Before starting construction work anywhere, there is usually some paperwork to do. Woodbridge, New Jersey, is no exception. If you have a construction job coming up in Woodbridge, make sure you comply with the rules.
You don’t need a permit for most finishing work, such as carpeting, painting, and tiling. But you do need a permit for most other things. Never assume you don’t need one.
Call the Construction Code Department at either 732-634-4500, ext. 6457 or 732-602-6003 to ask about your specific project. You can talk with code experts on the third floor of the municipal building until 4:30 pm every business day and until 6:30 pm on Tuesdays. A zoning officer will review your application within 48 hours.
The following basic work may not need a permit:
Every project is unique, however. Take special care if working on one of Woodbridge’s numerous historical structures. The township takes pride in its history.
The “Greenable Woodbridge” movement is your opportunity to install more efficient lighting and utility equipment. Solar projects are on the rise. The township is enthusiastic about helping you complete green projects.
Licenses are necessary to show that you understand the state’s laws about building work and that your business is in good standing. Contractors must register with the state Department of Law and Public Safety. Home repair contractors need to pay $300 to register. Registration is good for two years. Home improvement contractors must pay $90 to register. This registration lasts for one year.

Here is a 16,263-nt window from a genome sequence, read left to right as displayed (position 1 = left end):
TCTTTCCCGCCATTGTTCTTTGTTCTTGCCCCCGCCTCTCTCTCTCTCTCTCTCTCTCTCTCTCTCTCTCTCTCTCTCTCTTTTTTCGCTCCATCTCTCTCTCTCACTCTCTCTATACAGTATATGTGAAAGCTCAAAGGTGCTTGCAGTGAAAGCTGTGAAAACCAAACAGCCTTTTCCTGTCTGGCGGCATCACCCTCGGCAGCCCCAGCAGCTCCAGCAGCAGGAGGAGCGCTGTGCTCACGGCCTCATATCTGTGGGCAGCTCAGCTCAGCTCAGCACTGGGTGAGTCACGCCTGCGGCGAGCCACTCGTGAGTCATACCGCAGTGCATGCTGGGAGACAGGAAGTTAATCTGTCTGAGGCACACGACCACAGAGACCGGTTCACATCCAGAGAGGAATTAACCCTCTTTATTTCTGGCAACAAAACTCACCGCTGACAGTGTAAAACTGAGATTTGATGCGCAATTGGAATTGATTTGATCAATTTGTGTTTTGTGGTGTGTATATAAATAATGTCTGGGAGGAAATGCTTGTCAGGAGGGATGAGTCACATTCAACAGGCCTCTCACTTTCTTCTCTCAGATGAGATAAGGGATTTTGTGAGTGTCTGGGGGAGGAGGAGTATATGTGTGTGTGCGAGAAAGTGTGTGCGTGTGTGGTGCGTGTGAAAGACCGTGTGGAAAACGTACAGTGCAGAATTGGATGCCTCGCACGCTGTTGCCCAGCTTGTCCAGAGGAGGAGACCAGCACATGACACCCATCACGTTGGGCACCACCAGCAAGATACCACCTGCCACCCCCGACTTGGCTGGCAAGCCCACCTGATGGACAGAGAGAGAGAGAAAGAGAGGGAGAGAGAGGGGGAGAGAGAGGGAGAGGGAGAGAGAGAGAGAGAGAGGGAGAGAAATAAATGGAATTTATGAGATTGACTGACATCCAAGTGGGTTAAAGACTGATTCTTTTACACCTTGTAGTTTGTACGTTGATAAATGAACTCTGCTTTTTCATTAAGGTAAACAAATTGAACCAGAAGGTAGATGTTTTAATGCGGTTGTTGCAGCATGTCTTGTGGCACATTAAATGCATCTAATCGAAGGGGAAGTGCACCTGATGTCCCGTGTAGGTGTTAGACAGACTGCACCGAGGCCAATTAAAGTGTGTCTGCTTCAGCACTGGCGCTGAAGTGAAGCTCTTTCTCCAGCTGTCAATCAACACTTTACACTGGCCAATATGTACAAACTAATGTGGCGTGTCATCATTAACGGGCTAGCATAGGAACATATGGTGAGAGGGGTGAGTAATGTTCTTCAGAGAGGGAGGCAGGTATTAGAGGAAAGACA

As essential as hard hats and steel-toed boots, liability insurance is compulsory for safety. New Jersey doesn’t require liability insurance, but you should still get it. Small businesses should get between $500,000 and $1 million in coverage. Builders like you, though, should always get more to be thorough.
If you employ at least one other person, you need workers’ comp, too. This person could be full-time or part-time. You also need disability coverage for employee illness or injury that covers them for up to 26 weeks.
Another safety measure is purely physical. Falling from heights is one of the most common building accidents, so be careful when working off the ground. Don’t trust a wobbly ladder or shaky scaffolding. Don’t guess about what’s safe and what’s not safe. If a worker is injured, you’ll regret it.
Before you start work on a job in Woodbridge, make sure you get the proper permits and insurance. Ask as many questions as you need to, but always follow the rules.